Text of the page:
Used on "Hymn for the Weekend", as mentioned by A Head Full of Dreams co-producer Rik Simpson in this Sound on Sound article.
It was very important to get the development and arrangement of the vocals right. Many of the 45 tracks are effect tracks. There’s only one lead vocal track each for the verses [LV Verse], for the bridge [LV Bridge], and the choruses [LV Chorus], and then Chris sang a number of bridge and chorus vocal overdubs. The main verse vocal has the Avid Channel Strip, which is taking out some low end, an SPL TwinTube, which adds some saturation, the UBK1 compressor adding more crunch, and the UAD Fairchild 670 and SSL E Channel. I don’t use a great deal of compression from each unit. I will just tickle it a little bit with each one, and each one adds a different characteristic. I could just add a whole load of compression from one plug–in, but like this it doesn’t sound over–compressed. The Pro–Q 2 is, again, a high–pass filter. In the sends there’s a Waves H–Delay that I recorded elsewhere, and sends to a main D–Verb and two QL Spaces aux tracks. I have different reverbs and delays for each part of the song so that the vocal sound evolves during the song.
“The main chorus lead vocal has the FabFilter Pro–Q 2 EQ, the Waves Rennaissance Vox, again the UBK1, two instances of the FabFilter Pro–DS de–esser, two instances of the UAD Pultec EQP–1A, and the FabFilter Pro–MB multi–band compressor. I like the FabFilter de–esser. I am still trying to find the ultimate de–esser, because it’s quite a hard thing to do right. I have two because one is doing high top sibilance, and the other lower stuff around 2kHz. The sends on chorus lead vocal go to aux tracks with the Waves H–Delay, the FXpansion Bloom with a lush, wide stereo delay, a small chamber from the QL Spaces plug–in, a mono delay from the UAD Echoplex, and several other delays. The sends to the delays are all automated independently, with different words getting different delays.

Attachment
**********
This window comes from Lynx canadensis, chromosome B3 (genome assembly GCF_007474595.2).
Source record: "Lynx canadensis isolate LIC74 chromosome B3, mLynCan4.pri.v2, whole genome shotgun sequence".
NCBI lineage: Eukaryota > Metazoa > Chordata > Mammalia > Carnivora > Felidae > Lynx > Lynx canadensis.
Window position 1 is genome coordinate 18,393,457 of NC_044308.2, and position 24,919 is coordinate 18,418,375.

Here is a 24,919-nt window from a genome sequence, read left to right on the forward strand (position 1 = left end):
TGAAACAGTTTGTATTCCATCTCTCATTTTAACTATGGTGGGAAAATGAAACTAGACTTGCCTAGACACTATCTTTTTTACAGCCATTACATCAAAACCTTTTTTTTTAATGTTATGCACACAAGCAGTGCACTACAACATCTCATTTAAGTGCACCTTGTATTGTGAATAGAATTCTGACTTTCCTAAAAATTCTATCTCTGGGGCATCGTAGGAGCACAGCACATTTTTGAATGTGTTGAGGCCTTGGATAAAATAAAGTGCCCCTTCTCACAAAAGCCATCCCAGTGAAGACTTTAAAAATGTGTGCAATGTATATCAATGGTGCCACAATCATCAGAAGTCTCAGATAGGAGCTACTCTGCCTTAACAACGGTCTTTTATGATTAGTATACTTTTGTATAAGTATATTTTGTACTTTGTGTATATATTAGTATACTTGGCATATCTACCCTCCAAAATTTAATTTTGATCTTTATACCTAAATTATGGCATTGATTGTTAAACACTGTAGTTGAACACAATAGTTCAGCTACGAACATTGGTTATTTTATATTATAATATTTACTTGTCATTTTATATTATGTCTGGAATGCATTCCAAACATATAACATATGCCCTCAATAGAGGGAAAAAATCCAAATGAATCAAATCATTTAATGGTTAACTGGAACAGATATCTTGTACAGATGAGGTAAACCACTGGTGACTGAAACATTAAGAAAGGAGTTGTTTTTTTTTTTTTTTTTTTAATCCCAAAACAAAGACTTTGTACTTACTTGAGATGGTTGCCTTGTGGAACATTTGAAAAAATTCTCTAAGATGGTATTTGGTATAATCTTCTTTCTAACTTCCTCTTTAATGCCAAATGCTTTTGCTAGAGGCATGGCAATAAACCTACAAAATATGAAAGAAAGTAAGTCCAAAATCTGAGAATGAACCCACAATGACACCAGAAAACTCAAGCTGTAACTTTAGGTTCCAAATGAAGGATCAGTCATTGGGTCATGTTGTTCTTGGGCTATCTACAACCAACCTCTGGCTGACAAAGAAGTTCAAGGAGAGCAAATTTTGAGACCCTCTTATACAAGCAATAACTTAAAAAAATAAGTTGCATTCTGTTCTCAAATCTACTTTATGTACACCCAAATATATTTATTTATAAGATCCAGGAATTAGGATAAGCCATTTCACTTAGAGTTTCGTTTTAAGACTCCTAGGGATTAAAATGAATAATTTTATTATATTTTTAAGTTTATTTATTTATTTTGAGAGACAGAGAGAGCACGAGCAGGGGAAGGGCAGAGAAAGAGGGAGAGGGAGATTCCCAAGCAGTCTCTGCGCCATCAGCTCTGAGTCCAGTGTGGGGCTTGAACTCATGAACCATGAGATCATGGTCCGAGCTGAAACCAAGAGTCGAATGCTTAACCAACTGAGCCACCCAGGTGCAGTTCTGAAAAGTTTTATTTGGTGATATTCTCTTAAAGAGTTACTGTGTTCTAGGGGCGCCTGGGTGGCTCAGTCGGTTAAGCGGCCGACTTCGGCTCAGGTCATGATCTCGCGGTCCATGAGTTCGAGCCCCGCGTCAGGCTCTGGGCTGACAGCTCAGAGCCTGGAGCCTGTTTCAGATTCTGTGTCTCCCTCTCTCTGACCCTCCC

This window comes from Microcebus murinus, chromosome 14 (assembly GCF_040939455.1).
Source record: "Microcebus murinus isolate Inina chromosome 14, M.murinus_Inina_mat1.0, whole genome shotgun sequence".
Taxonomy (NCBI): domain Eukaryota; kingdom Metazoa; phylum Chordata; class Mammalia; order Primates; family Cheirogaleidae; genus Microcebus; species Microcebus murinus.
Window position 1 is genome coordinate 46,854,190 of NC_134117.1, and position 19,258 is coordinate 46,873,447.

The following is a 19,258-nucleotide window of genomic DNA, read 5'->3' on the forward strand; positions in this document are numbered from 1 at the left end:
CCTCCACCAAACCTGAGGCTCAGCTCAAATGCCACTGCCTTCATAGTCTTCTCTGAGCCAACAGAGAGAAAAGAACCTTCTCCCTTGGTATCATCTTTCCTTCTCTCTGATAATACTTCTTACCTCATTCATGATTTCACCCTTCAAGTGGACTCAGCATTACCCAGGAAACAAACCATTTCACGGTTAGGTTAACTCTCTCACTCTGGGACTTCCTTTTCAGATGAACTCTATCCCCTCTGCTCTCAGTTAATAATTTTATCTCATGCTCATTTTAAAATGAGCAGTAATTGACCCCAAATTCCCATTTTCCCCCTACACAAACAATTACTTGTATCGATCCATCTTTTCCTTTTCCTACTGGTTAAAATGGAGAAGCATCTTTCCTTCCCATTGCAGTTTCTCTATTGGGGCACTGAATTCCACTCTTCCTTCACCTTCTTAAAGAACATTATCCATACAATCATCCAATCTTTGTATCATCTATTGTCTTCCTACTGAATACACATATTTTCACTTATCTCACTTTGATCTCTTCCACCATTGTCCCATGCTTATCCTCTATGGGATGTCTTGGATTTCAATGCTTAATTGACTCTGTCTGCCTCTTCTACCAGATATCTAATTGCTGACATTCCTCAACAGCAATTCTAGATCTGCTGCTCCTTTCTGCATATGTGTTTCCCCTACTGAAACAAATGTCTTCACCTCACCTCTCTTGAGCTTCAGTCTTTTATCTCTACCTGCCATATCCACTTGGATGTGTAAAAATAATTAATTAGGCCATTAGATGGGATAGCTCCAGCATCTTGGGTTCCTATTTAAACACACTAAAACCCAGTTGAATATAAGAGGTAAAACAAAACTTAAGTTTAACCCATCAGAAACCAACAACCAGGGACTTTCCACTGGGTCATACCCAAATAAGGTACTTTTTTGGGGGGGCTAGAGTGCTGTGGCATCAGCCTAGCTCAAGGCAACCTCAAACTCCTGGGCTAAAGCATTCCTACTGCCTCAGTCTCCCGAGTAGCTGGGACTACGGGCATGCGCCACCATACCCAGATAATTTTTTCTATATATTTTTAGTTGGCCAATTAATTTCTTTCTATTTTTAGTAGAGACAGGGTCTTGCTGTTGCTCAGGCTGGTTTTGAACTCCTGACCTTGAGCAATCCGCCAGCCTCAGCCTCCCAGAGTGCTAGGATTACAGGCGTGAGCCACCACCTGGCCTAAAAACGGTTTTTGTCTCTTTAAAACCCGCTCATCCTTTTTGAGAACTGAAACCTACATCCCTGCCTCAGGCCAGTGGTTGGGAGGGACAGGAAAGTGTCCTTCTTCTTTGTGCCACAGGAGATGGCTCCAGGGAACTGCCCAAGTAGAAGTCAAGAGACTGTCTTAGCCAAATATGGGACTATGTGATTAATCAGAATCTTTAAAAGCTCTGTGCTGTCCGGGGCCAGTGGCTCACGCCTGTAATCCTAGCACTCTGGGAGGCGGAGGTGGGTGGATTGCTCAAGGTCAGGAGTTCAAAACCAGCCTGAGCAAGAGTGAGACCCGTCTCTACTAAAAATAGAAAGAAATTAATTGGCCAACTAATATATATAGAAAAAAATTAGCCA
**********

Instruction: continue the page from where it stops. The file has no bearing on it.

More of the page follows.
“One thing of note is that there also is a ‘Hope House M80’ vocal track, recorded when Chris was still using the Telefunken M80, and it’s mixed in very low. There’s also a lead-vocal double that has ‘251’ marked, indicating that Chris was also using that mic. But the main vocals were recorded using the Soyuz. There are two tracks marked ‘251 Melo Lead’ and ‘251 Melo Double’, again mixed in low. ‘Melo’ stands for Melodyne, and these tracks are raised two semitones. They were recorded in a different key for a different version of the song, and detuning them added a certain alien quality to these vocals which we really liked. At the bottom of the session are the Beyoncé vocal tracks, on which I mainly used the SSL E Channel strip, UBK1, L2, SoundToys Echo Boy, Avid ModDelay and the QL Space.”